ASSEMBLY, No. 3737

STATE OF NEW JERSEY

220th LEGISLATURE

 

INTRODUCED MAY 2, 2022

 


 

Sponsored by:

Assemblywoman  SHANIQUE SPEIGHT

District 29 (Essex)

Assemblywoman  LISA SWAIN

District 38 (Bergen and Passaic)

Assemblywoman  ANGELA V. MCKNIGHT

District 31 (Hudson)

 

Co-Sponsored by:

Assemblywomen Jaffer, Reynolds-Jackson, Carter, Haider and Pintor Marin

 

 

 

 

SYNOPSIS

     Establishes menstrual health public awareness campaign.

 

CURRENT VERSION OF TEXT

     As introduced.

  


An Act establishing a public awareness campaign on menstrual disorders and maternal health, supplementing Title 26 of the Revised Statutes, and making an appropriation.

 

     Be It Enacted by the Senate and General Assembly of the State of New Jersey:

 

     1.    The Legislature finds and declares that:

     a.     Menstrual disorders such as endometriosis and polycystic ovarian syndrome affect many women and can have a negative effect on fertility and overall maternal health;

     b.    According to the United States Department of Health and Human Services’ Office on Women’s Health, endometriosis may affect more than 11 percent of American women between the ages of 15 and 44, which is approximately 6.5 million women in the United States alone;

     c.     According to the Mayo Clinic, endometriosis is an often painful disorder in which tissue similar to the tissue that normally lines the inside of a woman’s uterus, called the endometrium, grows outside the uterus;

     d.    In patients who have endometriosis, the endometrial-like tissue thickens, breaks down, and bleeds with each menstrual cycle. However, since this tissue has no way to exit the body, it becomes trapped;

     e.     When endometriosis impacts the ovaries, cysts called endometriomas may form.  Surrounding tissue can become irritated, eventually developing scar tissue and adhesions that can cause pelvic tissues and organs to stick to each other;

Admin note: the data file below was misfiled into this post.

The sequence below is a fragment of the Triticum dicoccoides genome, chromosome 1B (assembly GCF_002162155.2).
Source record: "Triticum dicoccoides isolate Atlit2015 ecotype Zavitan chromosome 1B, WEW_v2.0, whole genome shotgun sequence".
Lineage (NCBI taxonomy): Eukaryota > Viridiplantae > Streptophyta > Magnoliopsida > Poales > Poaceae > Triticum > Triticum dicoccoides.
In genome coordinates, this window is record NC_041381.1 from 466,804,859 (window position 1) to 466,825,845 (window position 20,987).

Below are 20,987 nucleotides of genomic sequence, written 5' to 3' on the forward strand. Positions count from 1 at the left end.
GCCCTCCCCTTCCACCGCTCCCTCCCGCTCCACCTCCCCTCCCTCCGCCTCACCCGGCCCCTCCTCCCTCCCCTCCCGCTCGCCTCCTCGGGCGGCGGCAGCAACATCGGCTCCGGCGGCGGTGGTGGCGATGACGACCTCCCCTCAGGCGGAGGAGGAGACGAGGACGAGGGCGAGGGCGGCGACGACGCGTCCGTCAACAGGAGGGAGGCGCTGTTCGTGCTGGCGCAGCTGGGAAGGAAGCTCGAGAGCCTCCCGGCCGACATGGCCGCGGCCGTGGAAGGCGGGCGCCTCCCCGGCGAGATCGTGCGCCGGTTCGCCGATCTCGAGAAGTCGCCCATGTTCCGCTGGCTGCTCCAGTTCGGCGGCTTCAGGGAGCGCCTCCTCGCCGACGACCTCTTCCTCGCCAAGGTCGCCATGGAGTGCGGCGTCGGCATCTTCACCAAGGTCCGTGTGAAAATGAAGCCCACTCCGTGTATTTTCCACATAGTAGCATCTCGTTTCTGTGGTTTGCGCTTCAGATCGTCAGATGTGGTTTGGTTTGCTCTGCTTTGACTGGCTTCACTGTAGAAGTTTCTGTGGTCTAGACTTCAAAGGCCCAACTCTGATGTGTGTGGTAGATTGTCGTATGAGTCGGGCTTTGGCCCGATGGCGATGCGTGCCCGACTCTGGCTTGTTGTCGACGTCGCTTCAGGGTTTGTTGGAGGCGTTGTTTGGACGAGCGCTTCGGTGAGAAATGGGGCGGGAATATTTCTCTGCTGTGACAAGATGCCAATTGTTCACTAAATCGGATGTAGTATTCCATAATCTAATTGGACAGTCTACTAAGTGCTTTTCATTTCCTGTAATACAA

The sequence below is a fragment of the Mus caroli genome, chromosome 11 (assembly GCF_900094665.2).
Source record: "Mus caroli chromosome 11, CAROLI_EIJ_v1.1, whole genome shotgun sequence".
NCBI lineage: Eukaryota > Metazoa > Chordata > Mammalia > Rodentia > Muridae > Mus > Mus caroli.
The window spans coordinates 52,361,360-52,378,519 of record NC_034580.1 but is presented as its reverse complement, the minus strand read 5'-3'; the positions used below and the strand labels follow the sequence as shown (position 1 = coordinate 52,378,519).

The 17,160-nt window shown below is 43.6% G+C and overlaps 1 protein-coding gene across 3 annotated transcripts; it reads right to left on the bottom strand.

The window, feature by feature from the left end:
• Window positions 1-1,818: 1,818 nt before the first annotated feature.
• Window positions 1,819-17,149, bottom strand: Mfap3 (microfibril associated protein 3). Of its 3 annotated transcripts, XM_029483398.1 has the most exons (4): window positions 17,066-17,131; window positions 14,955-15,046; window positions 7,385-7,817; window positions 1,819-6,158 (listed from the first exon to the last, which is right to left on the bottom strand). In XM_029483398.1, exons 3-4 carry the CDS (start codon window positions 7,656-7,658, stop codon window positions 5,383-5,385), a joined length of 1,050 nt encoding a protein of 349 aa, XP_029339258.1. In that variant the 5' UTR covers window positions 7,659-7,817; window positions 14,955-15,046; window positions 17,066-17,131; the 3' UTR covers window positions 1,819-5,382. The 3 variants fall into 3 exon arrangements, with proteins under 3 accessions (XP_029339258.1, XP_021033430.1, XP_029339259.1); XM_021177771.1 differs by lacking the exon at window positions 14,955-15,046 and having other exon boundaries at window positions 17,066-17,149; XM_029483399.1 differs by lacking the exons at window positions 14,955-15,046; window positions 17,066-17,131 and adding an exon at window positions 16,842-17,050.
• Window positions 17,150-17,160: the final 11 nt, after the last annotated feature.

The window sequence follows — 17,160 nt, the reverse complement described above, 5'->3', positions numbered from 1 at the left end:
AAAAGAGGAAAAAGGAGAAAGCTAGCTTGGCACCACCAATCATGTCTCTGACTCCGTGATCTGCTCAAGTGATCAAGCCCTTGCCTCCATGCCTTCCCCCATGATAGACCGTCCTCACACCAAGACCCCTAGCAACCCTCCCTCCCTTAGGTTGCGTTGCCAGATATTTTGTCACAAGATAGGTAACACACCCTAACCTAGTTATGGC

f.     The primary symptom of endometriosis is pelvic pain.  While many women experience cramping during their menstrual periods, those with endometriosis typically describe menstrual pain that is much worse than typical and which may increase over time;

     g.    Symptoms of endometriosis include: painful periods (called dysmenorrhea); pain with intercourse; pain with bowel movements or urination; excessive bleeding; infertility; fatigue; diarrhea; constipation; bloating; and nausea;

     h.    Ovarian cancer occurs at higher than expected rates in those who have endometriosis;

     i.     Although rare, another type of cancer called endometriosis-associated adenocarcinoma can develop later in life in those who have had endometriosis;

     j.     According to the Centers for Disease Control and Prevention, polycystic ovary syndrome (PCOS) is one of the most common causes of female infertility, affecting as many as five million, or six to 12 percent, of women of reproductive age in the United States;

     k.    This life-long health condition continues far beyond child-bearing years and involves other serious health complications;

     l.     Women with PCOS are often insulin resistant, which means that their bodies can make insulin but are unable to use it effectively, increasing their risk for Type 2 diabetes;

     m.   Women with PCOS also have higher levels of androgens, hormones which can stop eggs from being released and cause irregular periods, acne, thinning scalp hair, and excess hair growth on the face and body;

     n.    More than half of women with PCOS develop type 2 diabetes by age 40.  Women with PCOS can also develop gestational diabetes when pregnant, which puts the pregnancy and baby at risk and can lead to type 2 diabetes later in life for both mother and child;

     o.    Women with PCOS are at higher risk of heart disease, and this risk increases with age;